HASH
SCALAR
UNDEF

Other node support

Support for Objects is partially implemented and as a consequence '_process_the_data' won't immediatly die when asked to parse an object. It will still die but on a dispatch table call that indicates where there is missing object support, not at the top of the node. This allows for some of the skip attributes to use 'OBJECT' in their definitions.

Supported one shot attributes

explanation

sorted_nodes
skipped_nodes
skip_level
skip_node_tests
change_array_size
fixed_primary

Dispatch Tables

This class uses the role Data::Walk::Extracted::Dispatch to implement dispatch tables. When there is a decision point, that role is used to make the class extensible.

Caveat utilitor ^

This is not an extention of Data::Walk

The core class has no external effect. All output comes from additions to the class.

This module uses the 'defined or' ( //= ) and so requires perl 5.010 or higher.

This is a Moose based data handling class. Many coders will tell you Moose and data manipulation don't belong together. They are most certainly right in speed intensive circumstances.

Recursive parsing is not a good fit for all data since very deep data structures will fill up a fair amount of memory! Meaning that as the module recursively parses through the levels it leaves behind snapshots of the previous level that allow it to keep track of it's location.

The passed data references are effectivly deep cloned during this process. To leave the primary_ref pointer intact see fixed_primary

GLOBAL VARIABLES ^

$ENV{Smart_Comments}

The module uses Smart::Comments if the '-ENV' option is set. The 'use' is encapsulated in an if block triggered by an environmental variable to comfort non-believers. Setting the variable $ENV{Smart_Comments} in a BEGIN block will load and turn on smart comment reporting. There are three levels of 'Smartness' available in this module '###', '####', and '#####'.

SUPPORT ^

github Data-Walk-Extracted/issues

TODO ^

1. provide full recursion through Objects

2. Support recursion through CodeRefs (Closures)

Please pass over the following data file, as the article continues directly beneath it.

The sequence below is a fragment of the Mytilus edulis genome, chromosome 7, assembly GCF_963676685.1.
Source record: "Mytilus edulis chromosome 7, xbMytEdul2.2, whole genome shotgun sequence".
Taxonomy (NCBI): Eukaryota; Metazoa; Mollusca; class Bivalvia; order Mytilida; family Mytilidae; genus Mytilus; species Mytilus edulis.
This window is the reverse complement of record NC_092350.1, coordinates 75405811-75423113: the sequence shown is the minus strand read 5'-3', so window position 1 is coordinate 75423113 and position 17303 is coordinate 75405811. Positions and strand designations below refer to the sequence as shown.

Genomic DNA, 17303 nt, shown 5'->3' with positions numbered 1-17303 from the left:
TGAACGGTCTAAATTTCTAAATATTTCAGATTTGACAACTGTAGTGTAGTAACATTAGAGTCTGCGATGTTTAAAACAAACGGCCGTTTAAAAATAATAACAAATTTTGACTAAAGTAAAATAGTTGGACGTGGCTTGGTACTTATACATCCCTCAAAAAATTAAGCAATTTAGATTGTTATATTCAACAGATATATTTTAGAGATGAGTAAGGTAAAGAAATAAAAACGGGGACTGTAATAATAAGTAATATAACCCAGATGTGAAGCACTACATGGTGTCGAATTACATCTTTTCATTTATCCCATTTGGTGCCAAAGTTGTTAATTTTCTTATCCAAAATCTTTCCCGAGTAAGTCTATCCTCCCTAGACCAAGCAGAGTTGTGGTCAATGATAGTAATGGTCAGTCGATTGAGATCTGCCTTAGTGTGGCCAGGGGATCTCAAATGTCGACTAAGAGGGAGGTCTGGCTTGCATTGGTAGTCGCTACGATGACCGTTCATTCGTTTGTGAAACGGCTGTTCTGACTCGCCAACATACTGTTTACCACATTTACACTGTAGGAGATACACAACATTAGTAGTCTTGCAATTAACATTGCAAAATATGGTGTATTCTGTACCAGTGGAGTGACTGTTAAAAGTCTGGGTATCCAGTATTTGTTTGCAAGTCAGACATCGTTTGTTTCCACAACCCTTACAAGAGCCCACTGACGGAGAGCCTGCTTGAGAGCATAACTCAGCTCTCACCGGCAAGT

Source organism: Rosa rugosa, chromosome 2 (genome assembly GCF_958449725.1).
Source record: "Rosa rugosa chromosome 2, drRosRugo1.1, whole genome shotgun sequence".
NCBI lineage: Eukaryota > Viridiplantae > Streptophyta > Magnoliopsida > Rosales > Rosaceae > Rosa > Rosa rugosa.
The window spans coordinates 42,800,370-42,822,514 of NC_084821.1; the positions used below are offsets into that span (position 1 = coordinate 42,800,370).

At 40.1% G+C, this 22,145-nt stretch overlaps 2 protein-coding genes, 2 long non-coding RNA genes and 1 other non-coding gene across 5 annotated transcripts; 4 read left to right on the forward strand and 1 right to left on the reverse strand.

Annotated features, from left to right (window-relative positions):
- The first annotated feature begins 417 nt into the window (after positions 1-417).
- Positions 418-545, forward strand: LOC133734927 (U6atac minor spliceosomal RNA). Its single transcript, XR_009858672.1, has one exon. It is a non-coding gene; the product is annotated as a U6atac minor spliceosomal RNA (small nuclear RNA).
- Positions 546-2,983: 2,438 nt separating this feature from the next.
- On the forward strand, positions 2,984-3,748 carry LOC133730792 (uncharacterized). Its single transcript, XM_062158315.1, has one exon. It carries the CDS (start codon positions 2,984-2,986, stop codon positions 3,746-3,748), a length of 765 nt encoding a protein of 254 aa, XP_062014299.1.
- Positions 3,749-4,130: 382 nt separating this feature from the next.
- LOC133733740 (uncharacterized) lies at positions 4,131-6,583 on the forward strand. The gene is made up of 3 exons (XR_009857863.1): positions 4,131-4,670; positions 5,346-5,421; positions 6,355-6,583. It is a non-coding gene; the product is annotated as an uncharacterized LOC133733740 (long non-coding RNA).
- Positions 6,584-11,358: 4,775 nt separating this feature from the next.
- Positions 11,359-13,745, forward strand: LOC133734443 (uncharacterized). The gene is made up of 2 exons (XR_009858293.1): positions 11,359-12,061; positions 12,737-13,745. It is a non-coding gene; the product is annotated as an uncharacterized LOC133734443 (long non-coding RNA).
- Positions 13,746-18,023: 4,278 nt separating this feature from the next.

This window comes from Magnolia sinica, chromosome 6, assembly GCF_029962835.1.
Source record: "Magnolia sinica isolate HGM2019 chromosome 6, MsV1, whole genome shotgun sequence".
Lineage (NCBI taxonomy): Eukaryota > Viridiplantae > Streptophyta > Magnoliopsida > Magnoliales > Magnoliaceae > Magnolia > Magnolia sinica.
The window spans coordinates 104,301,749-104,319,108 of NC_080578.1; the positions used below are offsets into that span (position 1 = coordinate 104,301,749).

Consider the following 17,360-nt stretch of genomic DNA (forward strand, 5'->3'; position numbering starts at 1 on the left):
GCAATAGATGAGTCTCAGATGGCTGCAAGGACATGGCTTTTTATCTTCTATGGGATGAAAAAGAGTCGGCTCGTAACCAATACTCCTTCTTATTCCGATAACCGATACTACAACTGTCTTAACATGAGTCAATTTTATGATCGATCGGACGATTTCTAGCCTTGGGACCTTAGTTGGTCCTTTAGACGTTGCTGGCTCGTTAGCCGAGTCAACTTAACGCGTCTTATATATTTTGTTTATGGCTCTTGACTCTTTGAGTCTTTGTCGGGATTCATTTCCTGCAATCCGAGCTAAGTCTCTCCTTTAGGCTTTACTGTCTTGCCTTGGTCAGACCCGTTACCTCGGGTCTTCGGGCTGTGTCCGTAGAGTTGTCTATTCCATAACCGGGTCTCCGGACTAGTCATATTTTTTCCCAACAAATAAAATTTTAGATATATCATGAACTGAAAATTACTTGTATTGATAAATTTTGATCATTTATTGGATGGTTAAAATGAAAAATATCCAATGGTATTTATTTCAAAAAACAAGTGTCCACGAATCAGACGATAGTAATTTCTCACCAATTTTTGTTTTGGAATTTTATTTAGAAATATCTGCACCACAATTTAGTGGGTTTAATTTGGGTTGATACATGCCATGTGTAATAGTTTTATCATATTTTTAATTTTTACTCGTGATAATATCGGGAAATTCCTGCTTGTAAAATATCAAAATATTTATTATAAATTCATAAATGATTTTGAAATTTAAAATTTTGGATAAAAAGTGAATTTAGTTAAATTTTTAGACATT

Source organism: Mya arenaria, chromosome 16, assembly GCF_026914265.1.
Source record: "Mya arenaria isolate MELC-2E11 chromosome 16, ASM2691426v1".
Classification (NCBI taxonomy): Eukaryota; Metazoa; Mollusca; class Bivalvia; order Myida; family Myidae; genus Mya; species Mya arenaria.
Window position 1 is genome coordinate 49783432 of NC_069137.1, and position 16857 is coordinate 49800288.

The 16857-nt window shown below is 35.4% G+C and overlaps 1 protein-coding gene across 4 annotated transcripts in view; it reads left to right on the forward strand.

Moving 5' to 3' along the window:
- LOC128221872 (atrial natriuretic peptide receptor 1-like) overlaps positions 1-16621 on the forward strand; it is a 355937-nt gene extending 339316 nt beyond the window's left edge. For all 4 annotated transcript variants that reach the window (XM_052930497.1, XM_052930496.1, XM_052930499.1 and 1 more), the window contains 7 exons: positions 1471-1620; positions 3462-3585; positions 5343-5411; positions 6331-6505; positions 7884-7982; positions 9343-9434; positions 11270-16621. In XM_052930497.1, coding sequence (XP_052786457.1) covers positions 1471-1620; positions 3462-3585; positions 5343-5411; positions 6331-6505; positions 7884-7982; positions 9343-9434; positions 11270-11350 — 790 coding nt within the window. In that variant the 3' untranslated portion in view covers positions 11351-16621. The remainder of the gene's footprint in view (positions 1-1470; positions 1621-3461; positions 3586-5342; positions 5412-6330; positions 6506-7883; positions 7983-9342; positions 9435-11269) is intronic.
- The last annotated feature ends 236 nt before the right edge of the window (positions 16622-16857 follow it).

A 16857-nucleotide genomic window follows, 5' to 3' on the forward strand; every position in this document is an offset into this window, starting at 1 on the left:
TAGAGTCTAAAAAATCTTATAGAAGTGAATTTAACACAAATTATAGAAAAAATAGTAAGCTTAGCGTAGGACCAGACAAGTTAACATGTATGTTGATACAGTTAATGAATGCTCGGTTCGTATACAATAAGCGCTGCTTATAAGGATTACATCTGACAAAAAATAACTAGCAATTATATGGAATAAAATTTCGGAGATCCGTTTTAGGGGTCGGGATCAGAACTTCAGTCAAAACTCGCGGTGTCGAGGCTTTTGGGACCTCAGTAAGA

3. Add a Data::Walk::Diff Role to the package

4. Add a Data::Walk::Top Role to the package

5. Add a Data::Walk::Thin Role to the package

6. Add a Data::Walk::Substitute Role to the package

7. Add Log::Shiras debugging in exchange for Smart::Comments

AUTHOR ^

Jed Lund
jandrew@cpan.org

COPYRIGHT ^

This program is free software; you can redistribute it and/or modify it under the same terms as Perl itself.

The full text of the license can be found in the LICENSE file included with this module.

This software is copyrighted (c) 2013 by Jed Lund.

Dependencies ^

version

5.010 (for use of defined or //)

Class::Inspector

Scalar::Util

Carp

Moose

MooseX::StrictConstructor

MooseX::Types::Moose

Data::Walk::Extracted::Types

Data::Walk::Extracted::Dispatch

SEE ALSO ^

Smart::Comments - is used if the -ENV option is set

Data::Walk

Data::Walker

Data::Dumper - Dumper

YAML - Dump

Data::Walk::Print - available Data::Walk::Extracted Role

Data::Walk::Prune - available Data::Walk::Extracted Role

Data::Walk::Graft - available Data::Walk::Extracted Role

Data::Walk::Clone - available Data::Walk::Extracted Role

Install from Source ^

(for example git)

1. Download a compressed file with the code

2. Extract the code from the compressed file

3. cd into the extracted directory

(For Windows find what version of make was used to compile your perl)

        perl  -V:make

Then (modifying make based on the previous step)

        perl Makefile.PL
        make
        make test
        make install
        make clean